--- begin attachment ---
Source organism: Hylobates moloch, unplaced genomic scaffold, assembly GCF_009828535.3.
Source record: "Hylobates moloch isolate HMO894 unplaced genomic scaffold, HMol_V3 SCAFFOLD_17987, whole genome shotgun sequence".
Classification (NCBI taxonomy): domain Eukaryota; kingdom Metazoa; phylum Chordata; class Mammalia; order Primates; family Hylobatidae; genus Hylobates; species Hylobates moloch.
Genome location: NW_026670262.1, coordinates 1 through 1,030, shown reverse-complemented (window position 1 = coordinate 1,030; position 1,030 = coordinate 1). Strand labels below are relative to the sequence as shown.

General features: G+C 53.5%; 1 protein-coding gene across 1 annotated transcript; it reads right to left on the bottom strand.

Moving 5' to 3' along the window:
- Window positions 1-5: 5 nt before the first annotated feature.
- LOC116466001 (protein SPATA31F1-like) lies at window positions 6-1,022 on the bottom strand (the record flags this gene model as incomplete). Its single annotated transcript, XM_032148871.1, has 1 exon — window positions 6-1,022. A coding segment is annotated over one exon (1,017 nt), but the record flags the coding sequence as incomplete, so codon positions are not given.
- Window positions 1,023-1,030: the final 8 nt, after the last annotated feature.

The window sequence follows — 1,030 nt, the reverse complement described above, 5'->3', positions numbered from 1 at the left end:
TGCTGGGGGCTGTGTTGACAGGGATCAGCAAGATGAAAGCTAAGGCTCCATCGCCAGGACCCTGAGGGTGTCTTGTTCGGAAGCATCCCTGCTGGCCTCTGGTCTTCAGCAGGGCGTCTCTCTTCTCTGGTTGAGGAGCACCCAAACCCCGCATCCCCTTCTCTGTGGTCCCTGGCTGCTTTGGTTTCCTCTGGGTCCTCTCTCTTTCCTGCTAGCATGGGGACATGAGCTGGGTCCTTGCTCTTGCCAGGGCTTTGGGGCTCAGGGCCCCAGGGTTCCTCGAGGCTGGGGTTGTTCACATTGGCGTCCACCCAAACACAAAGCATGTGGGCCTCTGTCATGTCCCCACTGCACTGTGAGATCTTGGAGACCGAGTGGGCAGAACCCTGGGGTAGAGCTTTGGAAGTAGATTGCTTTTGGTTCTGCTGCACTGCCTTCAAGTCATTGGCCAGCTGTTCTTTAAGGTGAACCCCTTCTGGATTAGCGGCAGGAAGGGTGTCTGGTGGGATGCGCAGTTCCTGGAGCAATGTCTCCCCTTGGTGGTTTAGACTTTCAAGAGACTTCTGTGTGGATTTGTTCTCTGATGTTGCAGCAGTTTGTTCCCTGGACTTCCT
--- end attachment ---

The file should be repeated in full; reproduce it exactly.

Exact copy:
Source organism: Hylobates moloch, unplaced genomic scaffold, assembly GCF_009828535.3.
Source record: "Hylobates moloch isolate HMO894 unplaced genomic scaffold, HMol_V3 SCAFFOLD_17987, whole genome shotgun sequence".
Classification (NCBI taxonomy): domain Eukaryota; kingdom Metazoa; phylum Chordata; class Mammalia; order Primates; family Hylobatidae; genus Hylobates; species Hylobates moloch.
Genome location: NW_026670262.1, coordinates 1 through 1,030, shown reverse-complemented (window position 1 = coordinate 1,030; position 1,030 = coordinate 1). Strand labels below are relative to the sequence as shown.

General features: G+C 53.5%; 1 protein-coding gene across 1 annotated transcript; it reads right to left on the bottom strand.

Moving 5' to 3' along the window:
- Window positions 1-5: 5 nt before the first annotated feature.
- LOC116466001 (protein SPATA31F1-like) lies at window positions 6-1,022 on the bottom strand (the record flags this gene model as incomplete). Its single annotated transcript, XM_032148871.1, has 1 exon — window positions 6-1,022. A coding segment is annotated over one exon (1,017 nt), but the record flags the coding sequence as incomplete, so codon positions are not given.
- Window positions 1,023-1,030: the final 8 nt, after the last annotated feature.

The window sequence follows — 1,030 nt, the reverse complement described above, 5'->3', positions numbered from 1 at the left end:
TGCTGGGGGCTGTGTTGACAGGGATCAGCAAGATGAAAGCTAAGGCTCCATCGCCAGGACCCTGAGGGTGTCTTGTTCGGAAGCATCCCTGCTGGCCTCTGGTCTTCAGCAGGGCGTCTCTCTTCTCTGGTTGAGGAGCACCCAAACCCCGCATCCCCTTCTCTGTGGTCCCTGGCTGCTTTGGTTTCCTCTGGGTCCTCTCTCTTTCCTGCTAGCATGGGGACATGAGCTGGGTCCTTGCTCTTGCCAGGGCTTTGGGGCTCAGGGCCCCAGGGTTCCTCGAGGCTGGGGTTGTTCACATTGGCGTCCACCCAAACACAAAGCATGTGGGCCTCTGTCATGTCCCCACTGCACTGTGAGATCTTGGAGACCGAGTGGGCAGAACCCTGGGGTAGAGCTTTGGAAGTAGATTGCTTTTGGTTCTGCTGCACTGCCTTCAAGTCATTGGCCAGCTGTTCTTTAAGGTGAACCCCTTCTGGATTAGCGGCAGGAAGGGTGTCTGGTGGGATGCGCAGTTCCTGGAGCAATGTCTCCCCTTGGTGGTTTAGACTTTCAAGAGACTTCTGTGTGGATTTGTTCTCTGATGTTGCAGCAGTTTGTTCCCTGGACTTCCT